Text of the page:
"The literature degrees have their place," he said, but programs all over the country suffer because of "this institutional creep in which everyone is trying to copy the Ivy League and reproduce specialists in literature," rather than focusing on globalization or culture or any number of other topics. "We need to break out of the fetish of literature," he said.
Where he was troubled -- and wouldn't advocate that his university follow -- is with the elimination of departments and positions.
Many educators are pushing for more expertise about different cultures to be woven into the curriculum, and that requires professors who have expertise, and that they work together in departments, Sanders said. "By eliminating the department, they gutted the program -- and this is counterintuitive," he said.
For MLA leaders as well, the question is one of balancing enthusiasm over some of the innovation at Drake while preserving faculty roles. The MLA's president, Michael Holquist, a professor of comparative literature and of Slavic language and literature at Yale University, said he was "always pleased" when foundations back foreign language education. But he said it was important to recognize that "language is not merely the exchange of existing information -- it is the means by which cultures think and dream."
The MLA is committed to the idea that departments need to consider new approaches, he said, but academic programs should rely on professors, he said. "I believe language professors are the logical key players in formulating any new model of instruction. It is they who have in-depth knowledge not only of words but the contexts that give those words meaning," he said. "We advocate experiments that incorporate many of the goals DULAP has set, yet we do so within a structure that honors the intellectual contexts as well as the communicative competence."
Rosemary G. Feal, the MLA’s executive director and a former Spanish professor at the State University of New York at Buffalo, said she viewed language education and the staffing of language education as both being "on a continuum." The small student groups at Drake could be viewed as a great way to enhance traditional language instruction, especially at certain stages in a student's education. "The first step in studying a language is acquiring basic fluency," she said, and the Drake approach is well suited.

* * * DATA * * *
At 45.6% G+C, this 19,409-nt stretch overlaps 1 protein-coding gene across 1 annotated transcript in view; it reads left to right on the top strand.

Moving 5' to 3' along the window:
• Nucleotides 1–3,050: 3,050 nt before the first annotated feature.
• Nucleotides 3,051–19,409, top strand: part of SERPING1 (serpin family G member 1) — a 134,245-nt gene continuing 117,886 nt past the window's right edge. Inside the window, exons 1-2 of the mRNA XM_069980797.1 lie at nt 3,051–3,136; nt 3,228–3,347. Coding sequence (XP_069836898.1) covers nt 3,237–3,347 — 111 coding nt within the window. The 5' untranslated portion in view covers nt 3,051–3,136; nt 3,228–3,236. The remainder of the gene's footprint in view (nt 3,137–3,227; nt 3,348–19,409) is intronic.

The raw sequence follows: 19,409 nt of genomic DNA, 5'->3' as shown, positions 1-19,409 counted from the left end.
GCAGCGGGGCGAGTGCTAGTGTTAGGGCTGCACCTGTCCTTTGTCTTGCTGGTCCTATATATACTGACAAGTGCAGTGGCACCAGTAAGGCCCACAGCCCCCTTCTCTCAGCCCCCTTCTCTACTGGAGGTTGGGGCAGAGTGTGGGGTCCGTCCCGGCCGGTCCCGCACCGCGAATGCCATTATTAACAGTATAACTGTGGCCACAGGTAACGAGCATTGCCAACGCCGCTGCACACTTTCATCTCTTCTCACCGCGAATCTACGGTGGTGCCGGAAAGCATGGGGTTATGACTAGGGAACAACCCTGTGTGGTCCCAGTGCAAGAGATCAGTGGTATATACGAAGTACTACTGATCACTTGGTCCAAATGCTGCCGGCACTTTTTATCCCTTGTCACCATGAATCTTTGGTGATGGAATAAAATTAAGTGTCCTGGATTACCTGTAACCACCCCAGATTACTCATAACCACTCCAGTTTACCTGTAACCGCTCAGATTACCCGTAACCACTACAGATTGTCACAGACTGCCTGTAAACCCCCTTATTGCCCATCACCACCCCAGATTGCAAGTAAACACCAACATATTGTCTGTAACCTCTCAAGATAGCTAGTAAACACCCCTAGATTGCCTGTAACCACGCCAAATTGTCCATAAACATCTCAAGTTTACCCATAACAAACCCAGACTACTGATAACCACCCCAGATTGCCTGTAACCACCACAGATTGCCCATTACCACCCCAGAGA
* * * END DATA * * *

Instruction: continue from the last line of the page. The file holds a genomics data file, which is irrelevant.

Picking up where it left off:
But as students advance, it's time to ask questions like: Are there courses offered in the literature of Latin America? Feal noted that she could find plenty of English courses at Drake teaching foreign authors in translation, but wondered where the other courses were. And she stressed that this extends beyond literature.
"The question is: What comes next? After the foundational experiences, colleges and universities need to offer the opportunity to delve into academic content -- in history, economics, popular culture, film," Feal said, questioning how much of this could be taught without professors. She added that "professors with advanced degrees in languages are uniquely qualified" to offer such instruction.
Maxwell, Drake's president, said that he hoped people would not judge the ideas about languages coming out of his university based only on the elimination of traditional faculty slots. "This started out as a solution to a set of Drake-specific problems," he said. But he quickly added that the university's model -- the basis for the Keck program to help other colleges -- "does have significant advantages to other institutions" and that many of the Drake-specific issues he mentioned "may be shared" by other colleges.
He said he hoped the Keck grants and the experimentation they would support at other colleges would answer the question of "what parts are adaptable" from Drake to other campuses.
Lewis, the former Drake professor, hopes the answer to that question is fairly limited. She said that being forced out of a job was "quite devastating," and not only because she had to job hunt. "I personally felt a sense of professional failure because I had not done my job as a young professor in communicating the urgent need to offer this kind of high-quality language education," she said.
Six years later, Lewis remains stunned that it is somehow acceptable to suggest that language professors can be replaced with new systems, and she wondered what would happen if colleges started to say that historians or biologists could be replaced. "Why would you not want your language students to have the same chance as the history students -- to work with professors," she said. "Why are languages different?"